To tackle tightening global fuel efficiency and exhaust emissions standards and continue its ‘fun to drive’ aspirations, Toyota has embarked on a massive revamp of its powertrain range with plans for 60 percent of its lineup to be replaced by the end of 2021.
According to Automotive News North America, this will see the introduction of 17 versions of nine new engines, 10 versions of four new transmissions and 10 versions of six hybrid systems.
The plan has been unveiled by former Aisin Seiki chief Toshiyuki Mizushima who joined Toyota in April to head the new Power Train Co.
Aided by the increased use of the Toyota New Global Architecture (TNGA) modular platforms (as used in the fourth-generation Prius models), the overall result will see a substantial Volkswagen Group-like sharing of powertrains across vehicle types which will reduce the number of actual engines by 40 percent.
Already revealed is Toyota’s all-new 2.5-litre four-cylinder petrol engine which has a hybrid version and, in front-wheel-drive, uses an eight-speed automatic transmission or a 10-speeder when used in rear-wheel-drive vehicles.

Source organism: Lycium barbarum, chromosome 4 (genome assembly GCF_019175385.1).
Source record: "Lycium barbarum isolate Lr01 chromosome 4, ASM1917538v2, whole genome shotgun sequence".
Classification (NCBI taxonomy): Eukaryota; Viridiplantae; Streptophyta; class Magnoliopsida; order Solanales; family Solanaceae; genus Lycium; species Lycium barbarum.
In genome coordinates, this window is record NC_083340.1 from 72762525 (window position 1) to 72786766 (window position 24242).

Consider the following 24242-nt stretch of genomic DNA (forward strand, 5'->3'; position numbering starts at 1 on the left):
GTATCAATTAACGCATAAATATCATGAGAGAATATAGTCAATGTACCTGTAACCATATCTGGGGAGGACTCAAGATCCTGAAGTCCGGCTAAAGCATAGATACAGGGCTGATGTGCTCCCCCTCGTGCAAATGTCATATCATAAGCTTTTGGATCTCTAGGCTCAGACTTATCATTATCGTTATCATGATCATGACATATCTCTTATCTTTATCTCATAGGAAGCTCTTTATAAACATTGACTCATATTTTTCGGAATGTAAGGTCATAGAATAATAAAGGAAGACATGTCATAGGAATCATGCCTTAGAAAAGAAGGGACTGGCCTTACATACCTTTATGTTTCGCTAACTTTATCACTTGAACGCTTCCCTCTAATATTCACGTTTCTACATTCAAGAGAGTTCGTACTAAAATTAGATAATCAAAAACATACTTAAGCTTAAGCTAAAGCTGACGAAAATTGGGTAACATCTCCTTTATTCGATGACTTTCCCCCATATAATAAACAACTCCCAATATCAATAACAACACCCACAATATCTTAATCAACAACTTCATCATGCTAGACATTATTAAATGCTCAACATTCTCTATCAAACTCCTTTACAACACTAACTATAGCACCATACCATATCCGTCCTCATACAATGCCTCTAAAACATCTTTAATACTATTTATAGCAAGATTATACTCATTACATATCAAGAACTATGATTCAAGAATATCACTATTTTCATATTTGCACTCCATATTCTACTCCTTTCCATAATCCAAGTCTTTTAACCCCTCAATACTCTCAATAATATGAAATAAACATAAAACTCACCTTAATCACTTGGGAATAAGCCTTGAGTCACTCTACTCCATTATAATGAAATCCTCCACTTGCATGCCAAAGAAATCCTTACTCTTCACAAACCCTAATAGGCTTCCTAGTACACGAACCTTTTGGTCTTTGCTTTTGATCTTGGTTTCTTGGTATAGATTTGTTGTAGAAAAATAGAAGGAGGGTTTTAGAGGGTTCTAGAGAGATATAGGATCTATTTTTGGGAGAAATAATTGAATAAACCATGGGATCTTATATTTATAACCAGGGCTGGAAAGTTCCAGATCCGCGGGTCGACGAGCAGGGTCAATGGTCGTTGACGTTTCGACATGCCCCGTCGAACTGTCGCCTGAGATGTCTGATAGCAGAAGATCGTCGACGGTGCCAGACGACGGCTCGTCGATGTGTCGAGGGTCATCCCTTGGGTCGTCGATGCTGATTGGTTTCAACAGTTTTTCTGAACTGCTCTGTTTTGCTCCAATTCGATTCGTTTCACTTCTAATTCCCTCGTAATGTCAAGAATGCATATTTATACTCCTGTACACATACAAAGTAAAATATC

Toyota claims the new engine – to be used in mid, large-size and premium vehicles (the all-new Camry was not named but it is the focus of speculation) – has 10 percent better acceleration but 20 percent improved fuel consumption over the outgoing version.
The heat-loss efficiency of this engine (a higher ratio means less power is lost to heat so more is available to drive the wheels) is up from 35 percent to 40 percent.
Speculation also points to the hybrid version of this engine – Toyota calls it a ‘multistage’ hybrid - powering the all-new Lexus LC coupe.
Naturally hybrids play a big part in Toyota’s powertrain future and the company will boost by 30 percent the number of people working on the petrol-electric technology.
It is anticipated that for Toyota to comply with toughening global regulations, by 2025 some 20 percent of its global sales will need to be hybrid vehicles. That’s almost double the current number.
Increasing the volume of its petrol-electric hybrid models will diminish a requirement for the high-cost development of plug-in hybrids and pure electric vehicles.
Not that Toyota is overlooking pure electric – in fact company President Akio Toyoda last month appointed himself as head of the company’s burgeoning electric car division. His appointment is to specifically speed-up development and tackle arch rival the Volkswagen Group in launching battery-powered models across the range of passenger and commercial vehicles.
To accelerate development, Toyota suppliers like Denso and Aisin Seiki will join the product development cycle earlier than before – so they will take-on some of the massive development costs.
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